Haddon Robinson preached a sermon titled "The God of the Second Chance" on the radio program, 30 Good Minutes (2/2/96) He begins by telling about a college student who had approached him one day, firmly believing that God had given up on him. The student pointed to how he had grown up in a religious home, but once he was on his own at college he repeatedly had gotten into trouble for some pretty serious things. What bothered him the most was that he kept doing the same wrong things over and over again. He was convinced that God had given up on him. He was convinced that he was beyond hope. Robinson goes on to illustrate how God never gives up on people. As a first example, he points to Peter, the disciple who Jesus most relied on but who abandoned Jesus in his hour of need when Jesus was arrested. Yet after the resurrection, Jesus went to Peter and gave him a second chance. The second main example that Robinson offers is that of Jonah. Instead of giving up on Jonah when he runs away the first time, we are told that God's Word came to Jonah a second time.

Georgia Tech and the University of California played in the Rose Bowl on New Year's Day of 1929. One of the more memorable plays in the history of college football happened toward the end of the first half. Roy Riegels recovered a fumble for California and began to run with the ball. But in the process of eluding tacklers, Riegels got confused about what direction he was running, and he began racing 65 yards toward his own team's end zone. Finally, just a yard short of the end zone, one of his teammates tackled him and stopped him. On the next play, when California tried to punt the ball out of its own end zone, the punt was blocked and Georgia Tech scored a safety, which eventually ended up being Georgia Tech's margin of victory. When halftime arrived, everyone wondered what coach Nibbs Price would do to that player. When the California players got to their locker room, all the players sat on the benches and the floor around the coach, except for Roy Riegels, who went into a corner, covered himself with a blanket and cried. The coach was rather quiet there in the locker room. At last, the time keeper came in and announced that there were three minutes until the start of the second half. Coach Price looked at his team and said, "Men, the same team that started the first half will start the second." With those words, the players ran out onto the field and got ready. But Roy Riegels didn't budge. The coach walked over to him and said, "Roy, didn't you hear me? The same team that started the first half will start the second." Riegels looked at the coach with tears in his eyes and said, "Coach, I can't do it. I've disgraced you. I've disgraced the University of California. I've disgraced myself. I couldn't face that crowd to save my life." The coach replied, "Roy, get up and go on back. The game is only half over." Roy Riegels did just that. He went on to the field and played with an intensity that most of the other players had never seen before. His coach had given him a second chance, and he wasn't about to let the coach down.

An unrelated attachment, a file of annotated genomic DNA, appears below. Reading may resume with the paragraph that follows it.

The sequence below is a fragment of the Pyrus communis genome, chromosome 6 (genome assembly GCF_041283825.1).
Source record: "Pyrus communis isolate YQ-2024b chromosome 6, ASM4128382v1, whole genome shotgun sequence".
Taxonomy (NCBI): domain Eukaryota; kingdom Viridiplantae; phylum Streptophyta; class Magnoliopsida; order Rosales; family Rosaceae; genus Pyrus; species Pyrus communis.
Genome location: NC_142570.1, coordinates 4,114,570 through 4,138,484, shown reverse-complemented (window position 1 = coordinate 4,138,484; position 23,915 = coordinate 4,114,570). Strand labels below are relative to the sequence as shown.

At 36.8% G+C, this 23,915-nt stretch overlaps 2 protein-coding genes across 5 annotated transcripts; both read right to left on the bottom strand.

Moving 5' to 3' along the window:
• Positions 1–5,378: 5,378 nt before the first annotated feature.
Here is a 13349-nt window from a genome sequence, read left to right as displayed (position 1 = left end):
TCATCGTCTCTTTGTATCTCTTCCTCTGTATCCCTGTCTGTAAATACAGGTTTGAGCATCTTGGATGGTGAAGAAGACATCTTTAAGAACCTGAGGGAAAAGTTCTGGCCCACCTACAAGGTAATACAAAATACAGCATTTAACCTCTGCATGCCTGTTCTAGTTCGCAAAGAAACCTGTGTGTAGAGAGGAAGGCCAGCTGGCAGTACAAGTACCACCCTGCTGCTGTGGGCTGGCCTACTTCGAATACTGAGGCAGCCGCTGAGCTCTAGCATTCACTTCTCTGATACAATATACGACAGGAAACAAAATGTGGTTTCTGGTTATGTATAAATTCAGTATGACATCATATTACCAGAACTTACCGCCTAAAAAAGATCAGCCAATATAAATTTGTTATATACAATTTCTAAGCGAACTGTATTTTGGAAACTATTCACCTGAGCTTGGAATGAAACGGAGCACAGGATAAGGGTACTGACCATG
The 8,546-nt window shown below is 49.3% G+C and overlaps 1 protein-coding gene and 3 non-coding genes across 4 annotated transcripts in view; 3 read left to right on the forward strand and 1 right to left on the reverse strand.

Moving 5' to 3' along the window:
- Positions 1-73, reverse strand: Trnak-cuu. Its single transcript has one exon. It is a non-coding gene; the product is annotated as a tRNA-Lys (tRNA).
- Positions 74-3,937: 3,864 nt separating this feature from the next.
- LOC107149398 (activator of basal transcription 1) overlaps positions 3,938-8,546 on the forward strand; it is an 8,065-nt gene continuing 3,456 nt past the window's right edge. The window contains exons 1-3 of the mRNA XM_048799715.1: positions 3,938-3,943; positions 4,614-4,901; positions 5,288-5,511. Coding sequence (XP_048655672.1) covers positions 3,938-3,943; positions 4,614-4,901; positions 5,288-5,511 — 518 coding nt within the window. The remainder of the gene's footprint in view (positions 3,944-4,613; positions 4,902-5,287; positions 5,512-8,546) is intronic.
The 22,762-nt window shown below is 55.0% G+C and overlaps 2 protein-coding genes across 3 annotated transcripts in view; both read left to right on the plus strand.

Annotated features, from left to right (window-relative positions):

"Ghost, apparitions, and various psychological hallucinations may do a lot of things, but they don't fire up the charcoal grill and cook fish for breakfast" (Pheme Perkins)

"The glory of Christianity is to conquer by forgiveness" (William Blake)